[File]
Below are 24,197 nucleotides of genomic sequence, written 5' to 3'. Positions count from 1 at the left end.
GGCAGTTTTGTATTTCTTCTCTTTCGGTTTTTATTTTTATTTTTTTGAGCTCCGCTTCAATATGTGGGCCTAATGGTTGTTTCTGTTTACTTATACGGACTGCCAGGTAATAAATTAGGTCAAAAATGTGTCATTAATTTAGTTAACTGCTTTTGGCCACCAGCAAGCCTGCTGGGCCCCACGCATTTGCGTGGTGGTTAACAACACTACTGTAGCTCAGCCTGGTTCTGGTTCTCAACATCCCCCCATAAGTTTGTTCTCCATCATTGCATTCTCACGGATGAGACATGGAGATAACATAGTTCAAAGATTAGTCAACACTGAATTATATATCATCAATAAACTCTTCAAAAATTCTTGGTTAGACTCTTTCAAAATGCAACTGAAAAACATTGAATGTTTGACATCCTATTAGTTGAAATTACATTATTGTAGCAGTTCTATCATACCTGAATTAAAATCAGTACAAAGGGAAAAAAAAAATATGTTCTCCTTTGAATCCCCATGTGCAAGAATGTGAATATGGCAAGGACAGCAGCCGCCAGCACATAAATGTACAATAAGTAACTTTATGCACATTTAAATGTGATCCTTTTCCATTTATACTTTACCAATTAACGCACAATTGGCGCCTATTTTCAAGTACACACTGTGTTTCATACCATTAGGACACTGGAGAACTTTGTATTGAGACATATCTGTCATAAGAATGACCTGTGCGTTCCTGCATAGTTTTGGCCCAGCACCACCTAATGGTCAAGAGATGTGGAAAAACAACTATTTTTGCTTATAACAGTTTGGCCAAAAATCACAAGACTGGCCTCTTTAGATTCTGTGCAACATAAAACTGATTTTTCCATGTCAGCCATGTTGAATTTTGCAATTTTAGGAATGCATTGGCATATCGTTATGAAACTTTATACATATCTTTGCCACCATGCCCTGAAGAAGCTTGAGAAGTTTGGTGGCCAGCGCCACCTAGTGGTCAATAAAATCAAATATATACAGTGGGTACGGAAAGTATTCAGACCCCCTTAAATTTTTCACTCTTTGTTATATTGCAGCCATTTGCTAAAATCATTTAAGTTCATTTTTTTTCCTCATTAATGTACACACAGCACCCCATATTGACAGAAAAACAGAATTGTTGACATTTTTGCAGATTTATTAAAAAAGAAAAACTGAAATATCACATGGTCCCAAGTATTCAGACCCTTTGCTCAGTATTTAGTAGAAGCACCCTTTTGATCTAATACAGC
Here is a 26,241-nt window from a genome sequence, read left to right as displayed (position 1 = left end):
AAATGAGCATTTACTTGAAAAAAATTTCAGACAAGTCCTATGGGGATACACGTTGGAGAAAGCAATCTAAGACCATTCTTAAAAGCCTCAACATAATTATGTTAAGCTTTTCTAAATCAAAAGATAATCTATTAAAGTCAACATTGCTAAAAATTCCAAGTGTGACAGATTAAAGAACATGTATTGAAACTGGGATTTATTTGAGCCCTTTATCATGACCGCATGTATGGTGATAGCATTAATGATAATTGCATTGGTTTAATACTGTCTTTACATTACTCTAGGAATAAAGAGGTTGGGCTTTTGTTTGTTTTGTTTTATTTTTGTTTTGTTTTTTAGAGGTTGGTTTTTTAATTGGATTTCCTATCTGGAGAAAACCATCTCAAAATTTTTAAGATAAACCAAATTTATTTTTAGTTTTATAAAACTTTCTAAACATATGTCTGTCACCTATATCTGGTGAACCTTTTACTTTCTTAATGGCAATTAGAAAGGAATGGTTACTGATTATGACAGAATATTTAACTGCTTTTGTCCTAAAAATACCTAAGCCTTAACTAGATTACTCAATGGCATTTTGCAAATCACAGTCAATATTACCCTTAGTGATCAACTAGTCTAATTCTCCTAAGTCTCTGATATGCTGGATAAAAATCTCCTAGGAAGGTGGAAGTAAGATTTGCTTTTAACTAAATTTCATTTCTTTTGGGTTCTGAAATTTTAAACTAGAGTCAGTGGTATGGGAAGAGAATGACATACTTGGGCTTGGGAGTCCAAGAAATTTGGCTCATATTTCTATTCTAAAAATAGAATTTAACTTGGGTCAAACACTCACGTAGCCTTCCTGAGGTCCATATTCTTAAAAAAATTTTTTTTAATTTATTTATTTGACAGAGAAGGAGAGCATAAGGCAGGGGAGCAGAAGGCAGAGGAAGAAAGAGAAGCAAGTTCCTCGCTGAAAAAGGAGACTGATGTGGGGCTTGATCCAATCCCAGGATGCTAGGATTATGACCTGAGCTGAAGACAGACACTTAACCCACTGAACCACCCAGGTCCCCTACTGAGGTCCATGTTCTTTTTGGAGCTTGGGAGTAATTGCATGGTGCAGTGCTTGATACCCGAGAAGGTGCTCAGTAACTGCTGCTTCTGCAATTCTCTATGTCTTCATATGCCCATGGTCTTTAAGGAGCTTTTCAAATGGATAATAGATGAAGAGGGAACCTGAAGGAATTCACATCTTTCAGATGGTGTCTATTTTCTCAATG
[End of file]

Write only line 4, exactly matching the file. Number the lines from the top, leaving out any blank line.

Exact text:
AAATGAGCATTTACTTGAAAAAAATTTCAGACAAGTCCTATGGGGATACACGTTGGAGAAAGCAATCTAAGACCATTCTTAAAAGCCTCAACATAATTATGTTAAGCTTTTCTAAATCAAAAGATAATCTATTAAAGTCAACATTGCTAAAAATTCCAAGTGTGACAGATTAAAGAACATGTATTGAAACTGGGATTTATTTGAGCCCTTTATCATGACCGCATGTATGGTGATAGCATTAATGATAATTGCATTGGTTTAATACTGTCTTTACATTACTCTAGGAATAAAGAGGTTGGGCTTTTGTTTGTTTTGTTTTATTTTTGTTTTGTTTTTTAGAGGTTGGTTTTTTAATTGGATTTCCTATCTGGAGAAAACCATCTCAAAATTTTTAAGATAAACCAAATTTATTTTTAGTTTTATAAAACTTTCTAAACATATGTCTGTCACCTATATCTGGTGAACCTTTTACTTTCTTAATGGCAATTAGAAAGGAATGGTTACTGATTATGACAGAATATTTAACTGCTTTTGTCCTAAAAATACCTAAGCCTTAACTAGATTACTCAATGGCATTTTGCAAATCACAGTCAATATTACCCTTAGTGATCAACTAGTCTAATTCTCCTAAGTCTCTGATATGCTGGATAAAAATCTCCTAGGAAGGTGGAAGTAAGATTTGCTTTTAACTAAATTTCATTTCTTTTGGGTTCTGAAATTTTAAACTAGAGTCAGTGGTATGGGAAGAGAATGACATACTTGGGCTTGGGAGTCCAAGAAATTTGGCTCATATTTCTATTCTAAAAATAGAATTTAACTTGGGTCAAACACTCACGTAGCCTTCCTGAGGTCCATATTCTTAAAAAAATTTTTTTTAATTTATTTATTTGACAGAGAAGGAGAGCATAAGGCAGGGGAGCAGAAGGCAGAGGAAGAAAGAGAAGCAAGTTCCTCGCTGAAAAAGGAGACTGATGTGGGGCTTGATCCAATCCCAGGATGCTAGGATTATGACCTGAGCTGAAGACAGACACTTAACCCACTGAACCACCCAGGTCCCCTACTGAGGTCCATGTTCTTTTTGGAGCTTGGGAGTAATTGCATGGTGCAGTGCTTGATACCCGAGAAGGTGCTCAGTAACTGCTGCTTCTGCAATTCTCTATGTCTTCATATGCCCATGGTCTTTAAGGAGCTTTTCAAATGGATAATAGATGAAGAGGGAACCTGAAGGAATTCACATCTTTCAGATGGTGTCTATTTTCTCAATG